7. ^ McKenzie, G.J.; Harris, R.S.; Lee, P.L.; Rosenberg, S.M. (2000). "The SOS response regulates adaptive mutation". Proceedings of the National Academy of Sciences of the United States of America. 97 (12): 6646–6651. Bibcode:2000PNAS...97.6646M. doi:10.1073/pnas.120161797. PMC 18688. PMID 10829077.
  8. ^ a b Foster, Patricia L. (2000). "Adaptive mutation: implications for evolution". BioEssays. 22 (12): 1067–1074. doi:10.1002/1521-1878(200012)22:12<1067::AID-BIES4>3.0.CO;2-Q. PMC 2929355. PMID 11084622.
  9. ^ Foster, Patricia L.; Trimarchi, J.M.; Maurer, R.A. (1996). "Two enzymes, both of which process recombination intermediates, have opposite effects on adaptive mutation in Escherichia coli". Genetics. 142 (1): 25–37. PMC 1206954. PMID 8770582.
  10. ^ Cairns, J.; Overbaugh, J.; Miller, S. (September 1988). "The origin of mutants". Nature. 335 (6186): 142–5. doi:10.1038/335142a0. PMID 3045565.
  11. ^ Symonds, N. (21 September 1991). "A fitter theory of evolution?: Biologists have always denied that organisms can adapt their genes to suit a new environment. But some startling discoveries about bacteria are making them think again". New Scientist (1787). pp. 30–.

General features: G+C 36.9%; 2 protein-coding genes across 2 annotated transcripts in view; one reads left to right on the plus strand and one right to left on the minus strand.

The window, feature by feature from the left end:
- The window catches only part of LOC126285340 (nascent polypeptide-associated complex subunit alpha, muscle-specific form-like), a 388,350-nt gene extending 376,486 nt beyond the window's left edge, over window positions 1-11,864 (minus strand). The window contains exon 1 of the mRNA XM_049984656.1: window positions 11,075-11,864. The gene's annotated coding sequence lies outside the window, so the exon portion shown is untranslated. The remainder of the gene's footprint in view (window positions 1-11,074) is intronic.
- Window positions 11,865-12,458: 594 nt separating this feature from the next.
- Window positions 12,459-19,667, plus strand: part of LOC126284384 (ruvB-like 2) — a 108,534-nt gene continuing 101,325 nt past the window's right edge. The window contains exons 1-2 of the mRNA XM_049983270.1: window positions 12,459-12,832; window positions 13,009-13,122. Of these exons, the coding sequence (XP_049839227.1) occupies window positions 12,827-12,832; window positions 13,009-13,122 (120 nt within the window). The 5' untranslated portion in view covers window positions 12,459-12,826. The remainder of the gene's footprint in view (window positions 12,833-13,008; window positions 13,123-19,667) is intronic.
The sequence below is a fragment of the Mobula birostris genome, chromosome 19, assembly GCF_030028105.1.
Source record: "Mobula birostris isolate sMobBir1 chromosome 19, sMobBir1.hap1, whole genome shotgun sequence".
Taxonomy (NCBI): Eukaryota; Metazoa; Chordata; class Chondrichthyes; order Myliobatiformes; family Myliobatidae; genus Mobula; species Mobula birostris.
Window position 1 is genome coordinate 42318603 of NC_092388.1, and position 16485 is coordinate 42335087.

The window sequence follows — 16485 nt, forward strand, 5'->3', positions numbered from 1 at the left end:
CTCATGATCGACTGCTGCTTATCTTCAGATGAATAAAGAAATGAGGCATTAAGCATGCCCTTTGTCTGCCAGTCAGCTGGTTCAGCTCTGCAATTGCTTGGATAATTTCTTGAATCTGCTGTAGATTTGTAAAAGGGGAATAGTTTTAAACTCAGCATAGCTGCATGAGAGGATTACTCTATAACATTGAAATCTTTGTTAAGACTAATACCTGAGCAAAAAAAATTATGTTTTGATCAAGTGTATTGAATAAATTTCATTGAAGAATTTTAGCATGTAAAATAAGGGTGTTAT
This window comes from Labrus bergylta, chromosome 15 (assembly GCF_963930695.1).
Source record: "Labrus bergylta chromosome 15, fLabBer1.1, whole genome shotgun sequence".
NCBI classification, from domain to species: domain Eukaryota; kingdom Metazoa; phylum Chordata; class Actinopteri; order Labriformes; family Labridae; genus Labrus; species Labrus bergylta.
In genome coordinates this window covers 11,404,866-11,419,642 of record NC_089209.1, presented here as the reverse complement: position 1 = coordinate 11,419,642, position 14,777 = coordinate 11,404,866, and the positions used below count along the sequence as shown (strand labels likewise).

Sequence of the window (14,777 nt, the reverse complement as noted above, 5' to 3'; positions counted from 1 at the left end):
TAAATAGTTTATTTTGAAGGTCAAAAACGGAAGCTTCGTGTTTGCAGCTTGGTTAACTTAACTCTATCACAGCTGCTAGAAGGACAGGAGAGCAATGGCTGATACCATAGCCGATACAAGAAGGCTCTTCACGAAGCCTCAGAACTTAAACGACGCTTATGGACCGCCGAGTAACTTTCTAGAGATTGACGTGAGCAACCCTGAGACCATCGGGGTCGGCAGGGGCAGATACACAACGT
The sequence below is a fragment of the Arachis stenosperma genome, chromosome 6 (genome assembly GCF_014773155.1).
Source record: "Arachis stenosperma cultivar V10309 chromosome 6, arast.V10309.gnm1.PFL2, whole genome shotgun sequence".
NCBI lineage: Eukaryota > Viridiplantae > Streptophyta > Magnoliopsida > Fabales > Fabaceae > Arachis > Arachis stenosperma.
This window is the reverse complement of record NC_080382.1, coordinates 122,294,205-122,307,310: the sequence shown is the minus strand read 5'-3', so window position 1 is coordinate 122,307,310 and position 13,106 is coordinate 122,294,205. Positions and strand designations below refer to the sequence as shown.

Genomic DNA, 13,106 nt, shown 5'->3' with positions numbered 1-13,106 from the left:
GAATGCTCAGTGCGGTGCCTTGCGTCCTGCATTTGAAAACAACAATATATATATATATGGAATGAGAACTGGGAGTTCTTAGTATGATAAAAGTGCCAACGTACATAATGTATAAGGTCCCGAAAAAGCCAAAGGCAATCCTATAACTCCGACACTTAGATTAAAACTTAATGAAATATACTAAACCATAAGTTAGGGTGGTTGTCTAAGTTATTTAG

Concar, D. (21 September 1991). "A fitter theory of evolution?". New Scientist (1787). p. 30.
  12. ^ Slechta, E. Susan; Liu, Jing; Andersson, Dan I.; Roth, John R. (1 July 2002). "Evidence That Selected Amplification of a Bacterial lac Frameshift Allele Stimulates Lac+ Reversion (Adaptive Mutation) With or Without General Hypermutability". Genetics. 161 (3): 945–956. PMC 1462195. PMID 12136002.
  13. ^ Slechta, E. Susan; Harold, Jennifer; Andersson, Dan I.; Roth, John R. (1 May 2002). "The effect of genomic position on reversion of a lac frameshift mutation (lacIZ33) during non-lethal selection (adaptive mutation)". Molecular Microbiology. 44 (4): 1017–1032. doi:10.1046/j.1365-2958.2002.02934.x. PMID 12010495.
  14. ^ Stumpf, Jeffrey D.; Poteete, Anthony R.; Foster, Patricia L. (2007-03-15). "Amplification of lac Cannot Account for Adaptive Mutation to Lac+ in Escherichia coli". Journal of Bacteriology. 189 (6): 2291–2299. doi:10.1128/JB.01706-06. PMC 1899370. PMID 17209030.
  15. ^ Malavasic, M. J.; Cihlar, R. L. (1992). "Growth response of several Candida albicans strains to inhibitory concentrations of heavy metals". Journal of Medicinal and Veterinary Mycology (30): 421–32.